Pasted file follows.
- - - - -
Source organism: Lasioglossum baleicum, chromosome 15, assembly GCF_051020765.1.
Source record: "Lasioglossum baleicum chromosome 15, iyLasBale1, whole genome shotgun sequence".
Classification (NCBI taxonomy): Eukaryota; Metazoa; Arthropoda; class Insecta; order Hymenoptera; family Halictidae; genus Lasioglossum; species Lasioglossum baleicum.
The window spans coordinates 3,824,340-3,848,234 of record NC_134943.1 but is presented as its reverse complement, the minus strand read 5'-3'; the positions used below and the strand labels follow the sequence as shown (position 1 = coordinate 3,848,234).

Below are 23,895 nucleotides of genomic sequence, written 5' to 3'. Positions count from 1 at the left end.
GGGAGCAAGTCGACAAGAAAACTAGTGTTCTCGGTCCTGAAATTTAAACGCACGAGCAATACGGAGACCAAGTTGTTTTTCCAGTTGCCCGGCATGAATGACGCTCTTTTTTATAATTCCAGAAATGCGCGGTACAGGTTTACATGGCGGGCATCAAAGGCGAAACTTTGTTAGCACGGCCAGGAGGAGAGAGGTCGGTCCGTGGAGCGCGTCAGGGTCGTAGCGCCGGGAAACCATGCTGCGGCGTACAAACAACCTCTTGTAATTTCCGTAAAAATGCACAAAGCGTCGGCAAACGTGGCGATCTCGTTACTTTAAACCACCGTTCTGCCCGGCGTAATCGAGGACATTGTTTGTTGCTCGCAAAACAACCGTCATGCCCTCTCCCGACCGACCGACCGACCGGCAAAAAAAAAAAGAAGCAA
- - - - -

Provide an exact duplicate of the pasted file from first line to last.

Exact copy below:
Source organism: Lasioglossum baleicum, chromosome 15, assembly GCF_051020765.1.
Source record: "Lasioglossum baleicum chromosome 15, iyLasBale1, whole genome shotgun sequence".
Classification (NCBI taxonomy): Eukaryota; Metazoa; Arthropoda; class Insecta; order Hymenoptera; family Halictidae; genus Lasioglossum; species Lasioglossum baleicum.
The window spans coordinates 3,824,340-3,848,234 of record NC_134943.1 but is presented as its reverse complement, the minus strand read 5'-3'; the positions used below and the strand labels follow the sequence as shown (position 1 = coordinate 3,848,234).

Below are 23,895 nucleotides of genomic sequence, written 5' to 3'. Positions count from 1 at the left end.
GGGAGCAAGTCGACAAGAAAACTAGTGTTCTCGGTCCTGAAATTTAAACGCACGAGCAATACGGAGACCAAGTTGTTTTTCCAGTTGCCCGGCATGAATGACGCTCTTTTTTATAATTCCAGAAATGCGCGGTACAGGTTTACATGGCGGGCATCAAAGGCGAAACTTTGTTAGCACGGCCAGGAGGAGAGAGGTCGGTCCGTGGAGCGCGTCAGGGTCGTAGCGCCGGGAAACCATGCTGCGGCGTACAAACAACCTCTTGTAATTTCCGTAAAAATGCACAAAGCGTCGGCAAACGTGGCGATCTCGTTACTTTAAACCACCGTTCTGCCCGGCGTAATCGAGGACATTGTTTGTTGCTCGCAAAACAACCGTCATGCCCTCTCCCGACCGACCGACCGACCGGCAAAAAAAAAAAGAAGCAA